Virginia Tech Department of Biological Systems Engineering, “Virginia Household Water Quality Program and Virginia Well Owner Network,” online at http://www.wellwater.bse.vt.edu/index.php.  The contact for both programs is Erin Ling, 1230 Washington Street SW, Room 302, Virginia Tech (0554), Blacksburg, VA 24060; phone (540 231-9058; e-mail: wellwater@vt.edu.

For More Information about Groundwater

Charles W. Carlston, “Notes on the early history of water-well drilling in the United States,” Economic Geology (Vol. 38, pages 119-136, 1943); available online at https://pubs.geoscienceworld.org/segweb/economicgeology/article/38/2/119/15747/Notes-on-the-early-history-of-water-well-drilling (subscription may be required for access).

Bruce Misstear et al., Water Wells and Boreholes, John Wiley & Sons, Chichester, England, 2006.

National Speleological Society, online at http://www.caves.org/.

U.S. Environmental Protection Agency (EPA) “Ground Water and Drinking Water,” online at https://www.epa.gov/ground-water-and-drinking-water.

George Veni et al., “Living with Karst,” American Geological Institute Environmental Awareness Series, 2001; available online at http://www.agiweb.org/environment/publications/karst.pdf.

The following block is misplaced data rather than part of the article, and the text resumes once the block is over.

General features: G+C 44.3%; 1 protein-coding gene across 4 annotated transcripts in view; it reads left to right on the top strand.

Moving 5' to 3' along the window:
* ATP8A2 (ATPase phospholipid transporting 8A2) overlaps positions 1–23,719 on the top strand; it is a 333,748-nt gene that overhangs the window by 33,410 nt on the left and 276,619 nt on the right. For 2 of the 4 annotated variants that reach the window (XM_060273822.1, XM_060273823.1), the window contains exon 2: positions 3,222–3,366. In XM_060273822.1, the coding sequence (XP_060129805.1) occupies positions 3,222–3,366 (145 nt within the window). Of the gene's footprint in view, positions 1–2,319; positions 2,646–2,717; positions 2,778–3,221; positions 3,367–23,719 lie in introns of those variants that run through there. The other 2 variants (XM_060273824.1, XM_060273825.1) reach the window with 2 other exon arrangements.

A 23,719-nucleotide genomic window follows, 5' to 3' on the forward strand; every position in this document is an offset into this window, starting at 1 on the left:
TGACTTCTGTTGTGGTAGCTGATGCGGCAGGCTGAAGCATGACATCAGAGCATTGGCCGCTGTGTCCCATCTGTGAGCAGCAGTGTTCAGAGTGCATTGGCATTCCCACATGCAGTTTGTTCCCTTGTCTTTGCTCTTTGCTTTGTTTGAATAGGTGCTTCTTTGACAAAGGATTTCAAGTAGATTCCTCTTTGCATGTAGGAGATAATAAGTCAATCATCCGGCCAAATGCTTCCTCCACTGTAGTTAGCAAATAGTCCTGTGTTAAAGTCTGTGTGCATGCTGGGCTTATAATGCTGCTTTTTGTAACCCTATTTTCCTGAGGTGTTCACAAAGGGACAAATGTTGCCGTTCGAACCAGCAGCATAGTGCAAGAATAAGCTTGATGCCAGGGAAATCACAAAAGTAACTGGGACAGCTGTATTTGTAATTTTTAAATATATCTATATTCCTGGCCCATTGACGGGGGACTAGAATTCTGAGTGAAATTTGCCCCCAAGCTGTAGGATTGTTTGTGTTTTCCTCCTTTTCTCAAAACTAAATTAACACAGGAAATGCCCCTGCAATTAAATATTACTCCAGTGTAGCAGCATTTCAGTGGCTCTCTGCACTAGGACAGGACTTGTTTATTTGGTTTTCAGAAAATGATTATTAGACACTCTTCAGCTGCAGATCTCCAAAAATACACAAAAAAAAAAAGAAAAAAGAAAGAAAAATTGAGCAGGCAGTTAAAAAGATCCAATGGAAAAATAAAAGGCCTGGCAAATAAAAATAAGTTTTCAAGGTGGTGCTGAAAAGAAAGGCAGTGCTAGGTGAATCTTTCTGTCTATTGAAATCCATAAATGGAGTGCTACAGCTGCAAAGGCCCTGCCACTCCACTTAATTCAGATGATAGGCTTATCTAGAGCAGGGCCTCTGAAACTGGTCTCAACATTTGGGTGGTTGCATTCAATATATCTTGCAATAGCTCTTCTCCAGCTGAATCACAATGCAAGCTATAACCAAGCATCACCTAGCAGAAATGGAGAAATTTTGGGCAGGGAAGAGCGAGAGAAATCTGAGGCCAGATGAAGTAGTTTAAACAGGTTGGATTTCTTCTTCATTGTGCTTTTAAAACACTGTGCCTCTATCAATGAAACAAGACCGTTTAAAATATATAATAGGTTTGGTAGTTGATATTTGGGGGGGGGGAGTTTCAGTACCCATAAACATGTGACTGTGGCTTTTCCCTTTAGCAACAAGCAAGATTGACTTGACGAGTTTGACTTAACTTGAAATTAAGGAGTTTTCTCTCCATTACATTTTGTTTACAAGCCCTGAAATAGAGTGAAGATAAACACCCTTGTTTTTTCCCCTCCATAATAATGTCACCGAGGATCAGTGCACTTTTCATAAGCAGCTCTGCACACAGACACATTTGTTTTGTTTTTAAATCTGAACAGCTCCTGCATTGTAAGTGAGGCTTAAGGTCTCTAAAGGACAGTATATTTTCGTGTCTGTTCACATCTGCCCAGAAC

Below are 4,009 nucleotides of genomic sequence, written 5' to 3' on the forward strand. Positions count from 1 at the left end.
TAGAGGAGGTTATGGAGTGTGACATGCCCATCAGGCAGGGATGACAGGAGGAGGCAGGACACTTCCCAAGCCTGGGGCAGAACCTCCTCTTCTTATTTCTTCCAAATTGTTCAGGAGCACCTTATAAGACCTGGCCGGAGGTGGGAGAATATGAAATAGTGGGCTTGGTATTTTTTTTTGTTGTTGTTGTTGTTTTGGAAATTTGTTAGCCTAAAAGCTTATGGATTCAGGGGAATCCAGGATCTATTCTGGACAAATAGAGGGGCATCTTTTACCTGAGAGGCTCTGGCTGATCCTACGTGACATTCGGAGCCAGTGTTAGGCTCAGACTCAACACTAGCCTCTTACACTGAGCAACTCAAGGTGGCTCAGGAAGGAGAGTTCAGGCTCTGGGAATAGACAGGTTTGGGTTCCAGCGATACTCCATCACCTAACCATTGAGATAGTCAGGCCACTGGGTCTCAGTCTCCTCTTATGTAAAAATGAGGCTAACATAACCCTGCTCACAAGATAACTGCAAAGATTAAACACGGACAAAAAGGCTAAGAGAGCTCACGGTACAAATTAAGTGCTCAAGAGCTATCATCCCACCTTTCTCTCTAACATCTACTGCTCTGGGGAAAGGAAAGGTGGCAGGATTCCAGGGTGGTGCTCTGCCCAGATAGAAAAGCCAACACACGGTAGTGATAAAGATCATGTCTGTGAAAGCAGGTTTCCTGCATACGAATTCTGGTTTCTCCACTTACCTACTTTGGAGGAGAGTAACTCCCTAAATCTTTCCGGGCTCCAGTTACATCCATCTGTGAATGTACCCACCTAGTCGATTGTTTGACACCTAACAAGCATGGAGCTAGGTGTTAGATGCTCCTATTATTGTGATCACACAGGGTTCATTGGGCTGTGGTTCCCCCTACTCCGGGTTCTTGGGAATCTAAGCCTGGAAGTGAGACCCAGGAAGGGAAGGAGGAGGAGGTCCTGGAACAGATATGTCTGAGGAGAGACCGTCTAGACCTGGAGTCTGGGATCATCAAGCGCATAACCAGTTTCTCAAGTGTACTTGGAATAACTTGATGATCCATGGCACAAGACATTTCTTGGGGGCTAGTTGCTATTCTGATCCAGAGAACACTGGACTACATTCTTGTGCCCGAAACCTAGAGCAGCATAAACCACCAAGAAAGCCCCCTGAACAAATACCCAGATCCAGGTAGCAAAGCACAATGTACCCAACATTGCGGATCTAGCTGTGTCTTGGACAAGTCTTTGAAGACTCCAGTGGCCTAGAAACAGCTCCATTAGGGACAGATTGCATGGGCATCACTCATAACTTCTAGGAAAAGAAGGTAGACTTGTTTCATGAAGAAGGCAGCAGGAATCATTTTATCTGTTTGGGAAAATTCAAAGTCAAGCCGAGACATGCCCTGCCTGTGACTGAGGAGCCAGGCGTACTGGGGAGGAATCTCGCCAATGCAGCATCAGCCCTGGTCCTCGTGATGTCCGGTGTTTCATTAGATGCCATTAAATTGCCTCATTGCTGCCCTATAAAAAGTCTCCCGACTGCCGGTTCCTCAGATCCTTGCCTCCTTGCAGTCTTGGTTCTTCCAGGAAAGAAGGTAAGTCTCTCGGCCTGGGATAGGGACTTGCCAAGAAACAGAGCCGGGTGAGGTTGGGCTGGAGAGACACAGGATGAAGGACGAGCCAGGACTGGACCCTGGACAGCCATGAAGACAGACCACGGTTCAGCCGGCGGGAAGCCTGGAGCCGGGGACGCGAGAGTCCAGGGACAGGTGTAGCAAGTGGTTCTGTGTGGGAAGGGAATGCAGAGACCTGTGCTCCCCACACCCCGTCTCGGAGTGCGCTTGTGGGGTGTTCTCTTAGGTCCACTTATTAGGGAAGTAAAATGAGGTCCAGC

Virginia Administrative Code, “Private Well Regulations,” Section 12 VAC 5-630, online at https://law.lis.virginia.gov/admincode/title12/agency5/chapter630, [“Design and Construction Criteria” are in Part III, starting at Section 12 VAC 5-630-350.]

Virginia Water Resources Research Center groundwater-related publications from the 1980s to the 2000s are listed and linked online at https://vtechworks.lib.vt.edu/handle/10919/23964/discover?rpp=10&etal=0&query=groundwater&group_by=none&page=3.  Here are three key publications:
*Author unidentified, A Guide to Private Wells, 1995, online at https://vtechworks.lib.vt.edu/handle/10919/55265.
*J.A. Poff, A Guide to Virginia’s Groundwater, 1997, online at https://vtechworks.lib.vt.edu/handle/10919/55247.
*J.A. Poff, A Homeowner’s Guide to the Development, Maintenance, and Protection of Springs as a Drinking Water Source, 1999, online at https://vtechworks.lib.vt.edu/handle/10919/55268.


All Water Radio episodes are listed by category at the Index link above (http://www.virginiawaterradio.org/p/index.html).